Updated: May 14, 2019
Saturday started with a long drive across the frozen, barren cornfields of central Illinois and Indiana. You've probably heard the expression “you can't get there from here”... a humorous, lazy retort to when you're asked for directions (also an old R.E.M. song). Well, if you're ever trying to find a direct route between Decatur, IL and Fort Wayne, IN... you can't get there from here. Or at least, not directly. I-74 out of Decatur will take you to right around the Indiana border, and you could keep on highways if you wanted to head to places like Chicago, Indianapolis, Louisville, or Cincinnati... but if you want to go to Fort Wayne, in the northeast corner of Indiana, you better prepare for a maze of single lane farm roads through some pretty remote areas.
When I crossed into Indiana I had been wanting to stop for breakfast for about an hour. I figured I'd find a Cracker Barrel or IHOP or some mom and pop in a nice little farm town, but let's just say when I got to Fort Wayne a couple of hours later I was still wanting that breakfast... although I also lost an hour due to changing time zones, so it was now afternoon and other than the occasional gas station, no place to grab a quick meal. The route I took, BTW, was the quickest offered by Google, and it wasn't avoiding a highway route, there just didn't seem to be one.
Chapman's Brewing Co. - Fort Wayne, IN (and other nearby locations)
Played: 3/2/19, 5/10/19, 5/17/19
In the summer it probably would have been a pretty, albeit flat, drive. Probably fields of tall corn, with blue skies and green tree lines off in the distance, with the fields dotted with white farm houses with red roofs.... but this was winter, and everything was a shade of gray, including the sky. I did take some photos of how flat the land was all the way to the distant horizon, which were pretty cool and reminded me of the dust-bowl era (see sample below).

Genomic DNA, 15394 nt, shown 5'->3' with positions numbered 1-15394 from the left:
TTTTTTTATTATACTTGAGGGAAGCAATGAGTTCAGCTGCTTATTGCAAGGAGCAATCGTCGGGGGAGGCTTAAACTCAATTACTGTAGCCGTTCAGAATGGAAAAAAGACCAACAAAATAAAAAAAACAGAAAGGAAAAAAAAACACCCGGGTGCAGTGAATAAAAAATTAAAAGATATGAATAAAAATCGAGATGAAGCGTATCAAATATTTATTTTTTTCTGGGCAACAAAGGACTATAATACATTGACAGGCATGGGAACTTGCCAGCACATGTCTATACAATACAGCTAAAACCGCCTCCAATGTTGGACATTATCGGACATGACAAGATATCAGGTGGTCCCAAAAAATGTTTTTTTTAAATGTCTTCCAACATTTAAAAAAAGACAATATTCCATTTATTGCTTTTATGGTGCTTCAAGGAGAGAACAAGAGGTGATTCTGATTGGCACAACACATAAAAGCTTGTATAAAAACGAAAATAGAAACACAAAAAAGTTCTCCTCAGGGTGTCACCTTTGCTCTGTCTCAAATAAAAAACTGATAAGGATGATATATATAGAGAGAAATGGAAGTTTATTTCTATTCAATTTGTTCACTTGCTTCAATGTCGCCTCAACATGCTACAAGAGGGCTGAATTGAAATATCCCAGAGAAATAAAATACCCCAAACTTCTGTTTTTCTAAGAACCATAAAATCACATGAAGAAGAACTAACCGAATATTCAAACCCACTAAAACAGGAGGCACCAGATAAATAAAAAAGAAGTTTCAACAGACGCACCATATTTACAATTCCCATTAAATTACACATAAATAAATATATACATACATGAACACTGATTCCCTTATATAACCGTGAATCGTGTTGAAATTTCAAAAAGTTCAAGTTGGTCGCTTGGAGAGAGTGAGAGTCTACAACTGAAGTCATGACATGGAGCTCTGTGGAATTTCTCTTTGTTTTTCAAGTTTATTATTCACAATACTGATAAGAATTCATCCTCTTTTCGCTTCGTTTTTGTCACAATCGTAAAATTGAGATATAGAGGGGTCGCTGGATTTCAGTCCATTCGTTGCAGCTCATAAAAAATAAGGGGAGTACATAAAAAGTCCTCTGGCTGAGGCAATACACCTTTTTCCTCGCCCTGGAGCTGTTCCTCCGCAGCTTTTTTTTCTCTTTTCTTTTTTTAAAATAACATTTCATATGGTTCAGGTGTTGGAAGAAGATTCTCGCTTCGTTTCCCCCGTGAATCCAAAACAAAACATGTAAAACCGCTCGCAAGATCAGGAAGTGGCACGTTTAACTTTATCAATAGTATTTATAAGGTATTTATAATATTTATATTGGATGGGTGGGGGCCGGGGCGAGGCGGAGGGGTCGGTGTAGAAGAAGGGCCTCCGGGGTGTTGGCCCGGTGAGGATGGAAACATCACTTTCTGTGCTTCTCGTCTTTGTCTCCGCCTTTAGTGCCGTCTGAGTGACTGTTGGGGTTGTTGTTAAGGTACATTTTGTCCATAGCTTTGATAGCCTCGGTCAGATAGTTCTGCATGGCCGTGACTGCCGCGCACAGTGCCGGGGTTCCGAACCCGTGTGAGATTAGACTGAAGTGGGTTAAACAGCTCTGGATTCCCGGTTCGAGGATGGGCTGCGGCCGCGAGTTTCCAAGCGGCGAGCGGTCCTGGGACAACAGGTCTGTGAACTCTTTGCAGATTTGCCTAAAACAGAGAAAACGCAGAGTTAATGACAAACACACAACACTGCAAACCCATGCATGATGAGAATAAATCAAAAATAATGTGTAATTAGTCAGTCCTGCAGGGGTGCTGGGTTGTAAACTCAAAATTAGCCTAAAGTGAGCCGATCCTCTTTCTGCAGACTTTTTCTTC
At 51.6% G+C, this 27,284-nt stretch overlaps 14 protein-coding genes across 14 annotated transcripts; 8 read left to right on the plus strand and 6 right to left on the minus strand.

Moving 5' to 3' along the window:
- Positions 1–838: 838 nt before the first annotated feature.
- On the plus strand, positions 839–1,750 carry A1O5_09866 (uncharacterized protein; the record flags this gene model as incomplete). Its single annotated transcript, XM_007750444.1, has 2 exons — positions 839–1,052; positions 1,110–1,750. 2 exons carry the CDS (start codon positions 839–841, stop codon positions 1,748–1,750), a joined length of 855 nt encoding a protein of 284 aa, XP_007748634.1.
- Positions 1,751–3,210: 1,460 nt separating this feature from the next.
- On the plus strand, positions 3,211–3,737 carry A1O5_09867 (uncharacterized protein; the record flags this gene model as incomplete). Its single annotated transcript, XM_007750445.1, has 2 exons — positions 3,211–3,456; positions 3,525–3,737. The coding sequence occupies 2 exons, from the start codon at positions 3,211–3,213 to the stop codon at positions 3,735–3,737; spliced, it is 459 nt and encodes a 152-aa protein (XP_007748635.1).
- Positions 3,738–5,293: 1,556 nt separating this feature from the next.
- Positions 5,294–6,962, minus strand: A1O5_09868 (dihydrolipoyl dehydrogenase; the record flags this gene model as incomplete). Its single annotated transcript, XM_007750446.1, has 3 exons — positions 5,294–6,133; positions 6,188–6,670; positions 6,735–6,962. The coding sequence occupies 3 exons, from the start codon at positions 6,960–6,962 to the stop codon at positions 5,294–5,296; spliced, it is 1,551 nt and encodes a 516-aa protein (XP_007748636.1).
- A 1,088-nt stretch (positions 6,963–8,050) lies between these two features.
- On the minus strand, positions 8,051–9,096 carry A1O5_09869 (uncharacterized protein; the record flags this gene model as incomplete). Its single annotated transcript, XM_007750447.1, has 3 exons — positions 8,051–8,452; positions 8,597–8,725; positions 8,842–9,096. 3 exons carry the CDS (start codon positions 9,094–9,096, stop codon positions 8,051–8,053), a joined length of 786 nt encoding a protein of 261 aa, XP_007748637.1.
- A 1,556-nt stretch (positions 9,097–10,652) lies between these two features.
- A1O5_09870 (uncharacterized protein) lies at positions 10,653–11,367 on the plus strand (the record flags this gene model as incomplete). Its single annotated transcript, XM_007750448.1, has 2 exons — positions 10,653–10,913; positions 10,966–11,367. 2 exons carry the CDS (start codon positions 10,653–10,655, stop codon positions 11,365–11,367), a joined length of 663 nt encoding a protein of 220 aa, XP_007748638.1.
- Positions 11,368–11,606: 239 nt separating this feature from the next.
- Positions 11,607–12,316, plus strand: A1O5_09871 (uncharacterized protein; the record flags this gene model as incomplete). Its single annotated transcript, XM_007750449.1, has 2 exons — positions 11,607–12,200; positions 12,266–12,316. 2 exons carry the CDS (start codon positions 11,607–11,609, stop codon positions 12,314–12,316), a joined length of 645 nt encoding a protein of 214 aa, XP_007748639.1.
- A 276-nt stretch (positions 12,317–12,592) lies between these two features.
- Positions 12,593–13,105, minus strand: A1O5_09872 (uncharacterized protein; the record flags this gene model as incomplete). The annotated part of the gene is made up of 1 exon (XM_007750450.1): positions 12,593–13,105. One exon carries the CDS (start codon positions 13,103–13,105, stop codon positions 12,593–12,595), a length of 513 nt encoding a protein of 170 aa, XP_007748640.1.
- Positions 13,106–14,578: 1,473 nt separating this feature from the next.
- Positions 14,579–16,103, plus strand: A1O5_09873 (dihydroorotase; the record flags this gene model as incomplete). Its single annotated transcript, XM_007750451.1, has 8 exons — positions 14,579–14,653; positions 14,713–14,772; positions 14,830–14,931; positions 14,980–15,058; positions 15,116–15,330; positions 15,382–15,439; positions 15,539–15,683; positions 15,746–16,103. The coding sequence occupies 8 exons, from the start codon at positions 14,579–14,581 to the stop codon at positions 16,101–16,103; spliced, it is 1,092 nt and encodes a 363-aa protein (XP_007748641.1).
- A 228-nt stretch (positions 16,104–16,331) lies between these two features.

Anyway, when as I approached Fort Wayne it was like arriving on a different planet. It was as if I made one turn off a dirt road, and suddenly I was in an neighborhood of enormous mansions on huge tracts of land, a few curves in the road and then <BAM!> I was suddenly in a very modern suburban mecca of all the trendy stores and restaurants that you'd normally find in a more affluent suburb of any given larger city. Here is where I would find the night's destination, Chapman's Brewing Company (SW Taproom).
I was told Chapman's has been around for about 5 years, and has a handful of locations around Fort Wayne and a couple of other nearby NE Indiana towns. This location (photo below) was cozy in size, with a standard sized bar, a main room with various table configurations, and a little nook with a couple of couches and easy chairs and coffee tables. There was also a side dining room with windows looking into the main taproom. I was told to set up in the little nook where the couches were, which also had a large beer menu above my head as a cool sort of backdrop. As usual, I didn't remember to take any photos of the room/crowd once I started playing, so the photo of the room below was stolen from their website...